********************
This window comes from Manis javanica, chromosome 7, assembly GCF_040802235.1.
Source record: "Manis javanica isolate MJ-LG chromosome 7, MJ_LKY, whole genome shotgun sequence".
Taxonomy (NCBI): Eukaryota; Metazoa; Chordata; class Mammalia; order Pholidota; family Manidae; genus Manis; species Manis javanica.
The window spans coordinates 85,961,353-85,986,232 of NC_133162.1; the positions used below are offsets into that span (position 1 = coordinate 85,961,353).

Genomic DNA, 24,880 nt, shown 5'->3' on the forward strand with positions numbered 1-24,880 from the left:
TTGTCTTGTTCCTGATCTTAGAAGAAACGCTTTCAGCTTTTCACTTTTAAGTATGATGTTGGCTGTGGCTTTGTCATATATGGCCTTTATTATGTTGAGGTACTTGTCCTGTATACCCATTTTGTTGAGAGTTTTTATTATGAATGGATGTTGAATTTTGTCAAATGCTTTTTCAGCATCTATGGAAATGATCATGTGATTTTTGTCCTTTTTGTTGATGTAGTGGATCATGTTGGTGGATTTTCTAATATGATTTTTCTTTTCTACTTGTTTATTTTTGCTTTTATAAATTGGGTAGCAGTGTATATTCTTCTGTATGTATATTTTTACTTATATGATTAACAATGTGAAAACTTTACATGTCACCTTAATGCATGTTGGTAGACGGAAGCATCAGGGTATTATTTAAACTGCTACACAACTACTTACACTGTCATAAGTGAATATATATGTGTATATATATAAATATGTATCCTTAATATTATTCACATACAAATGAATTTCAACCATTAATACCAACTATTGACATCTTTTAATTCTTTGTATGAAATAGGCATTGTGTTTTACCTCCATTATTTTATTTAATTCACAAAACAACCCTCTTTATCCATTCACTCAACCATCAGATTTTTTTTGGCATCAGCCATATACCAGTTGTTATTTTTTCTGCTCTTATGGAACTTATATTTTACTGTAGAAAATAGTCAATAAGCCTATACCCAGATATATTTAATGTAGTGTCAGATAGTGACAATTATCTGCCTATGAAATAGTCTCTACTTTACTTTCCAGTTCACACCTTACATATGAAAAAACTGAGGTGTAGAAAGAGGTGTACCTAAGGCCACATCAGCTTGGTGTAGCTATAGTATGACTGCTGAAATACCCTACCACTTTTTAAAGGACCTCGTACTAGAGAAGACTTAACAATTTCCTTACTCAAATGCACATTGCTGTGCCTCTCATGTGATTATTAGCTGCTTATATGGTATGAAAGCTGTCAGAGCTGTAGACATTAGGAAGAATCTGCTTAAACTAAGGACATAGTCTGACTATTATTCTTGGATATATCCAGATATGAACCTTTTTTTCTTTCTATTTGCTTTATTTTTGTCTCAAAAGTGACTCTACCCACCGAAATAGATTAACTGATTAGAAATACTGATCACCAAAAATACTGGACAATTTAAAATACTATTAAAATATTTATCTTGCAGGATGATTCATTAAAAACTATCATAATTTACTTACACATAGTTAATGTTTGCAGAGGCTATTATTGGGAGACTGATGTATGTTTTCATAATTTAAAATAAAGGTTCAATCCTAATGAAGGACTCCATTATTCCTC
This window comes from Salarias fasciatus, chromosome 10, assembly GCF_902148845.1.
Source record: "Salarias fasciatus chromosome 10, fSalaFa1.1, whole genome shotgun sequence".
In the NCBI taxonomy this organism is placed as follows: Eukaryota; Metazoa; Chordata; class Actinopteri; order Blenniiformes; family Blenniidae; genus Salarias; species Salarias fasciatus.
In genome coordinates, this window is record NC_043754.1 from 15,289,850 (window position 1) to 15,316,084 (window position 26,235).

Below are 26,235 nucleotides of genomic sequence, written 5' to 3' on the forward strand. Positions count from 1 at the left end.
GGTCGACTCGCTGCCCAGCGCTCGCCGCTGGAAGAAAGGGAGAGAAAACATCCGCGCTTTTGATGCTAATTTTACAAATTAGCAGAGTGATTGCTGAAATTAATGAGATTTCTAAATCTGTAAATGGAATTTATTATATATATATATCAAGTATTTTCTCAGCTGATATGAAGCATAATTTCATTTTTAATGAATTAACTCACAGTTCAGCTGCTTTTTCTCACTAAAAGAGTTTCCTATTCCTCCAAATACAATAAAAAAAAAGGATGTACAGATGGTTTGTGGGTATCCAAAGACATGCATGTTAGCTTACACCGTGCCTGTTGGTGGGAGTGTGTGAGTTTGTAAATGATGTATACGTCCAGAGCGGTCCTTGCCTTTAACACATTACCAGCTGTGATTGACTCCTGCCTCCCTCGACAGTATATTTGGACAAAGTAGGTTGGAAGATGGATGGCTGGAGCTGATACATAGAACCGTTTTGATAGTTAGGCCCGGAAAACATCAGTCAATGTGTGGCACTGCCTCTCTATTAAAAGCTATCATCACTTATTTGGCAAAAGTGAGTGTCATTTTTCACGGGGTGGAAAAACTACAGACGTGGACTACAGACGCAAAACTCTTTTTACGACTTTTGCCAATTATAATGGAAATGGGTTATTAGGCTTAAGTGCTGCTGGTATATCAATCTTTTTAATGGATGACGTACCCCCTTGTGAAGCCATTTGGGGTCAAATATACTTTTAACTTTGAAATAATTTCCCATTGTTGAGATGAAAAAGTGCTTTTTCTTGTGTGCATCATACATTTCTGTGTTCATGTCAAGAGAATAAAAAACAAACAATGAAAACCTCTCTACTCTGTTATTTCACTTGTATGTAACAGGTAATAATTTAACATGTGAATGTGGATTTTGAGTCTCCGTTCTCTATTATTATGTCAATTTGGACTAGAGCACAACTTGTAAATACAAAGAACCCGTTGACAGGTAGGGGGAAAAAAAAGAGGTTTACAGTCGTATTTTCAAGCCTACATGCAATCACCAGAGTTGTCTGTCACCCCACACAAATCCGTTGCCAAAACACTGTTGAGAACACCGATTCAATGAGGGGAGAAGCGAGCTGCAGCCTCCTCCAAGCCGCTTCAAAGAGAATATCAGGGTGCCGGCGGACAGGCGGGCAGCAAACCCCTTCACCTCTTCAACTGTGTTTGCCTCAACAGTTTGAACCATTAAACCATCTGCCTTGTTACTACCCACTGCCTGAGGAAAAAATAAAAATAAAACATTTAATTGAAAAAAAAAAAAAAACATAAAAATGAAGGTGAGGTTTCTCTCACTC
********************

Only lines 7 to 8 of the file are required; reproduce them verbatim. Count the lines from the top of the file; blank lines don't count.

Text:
This window comes from Salarias fasciatus, chromosome 10, assembly GCF_902148845.1.
Source record: "Salarias fasciatus chromosome 10, fSalaFa1.1, whole genome shotgun sequence".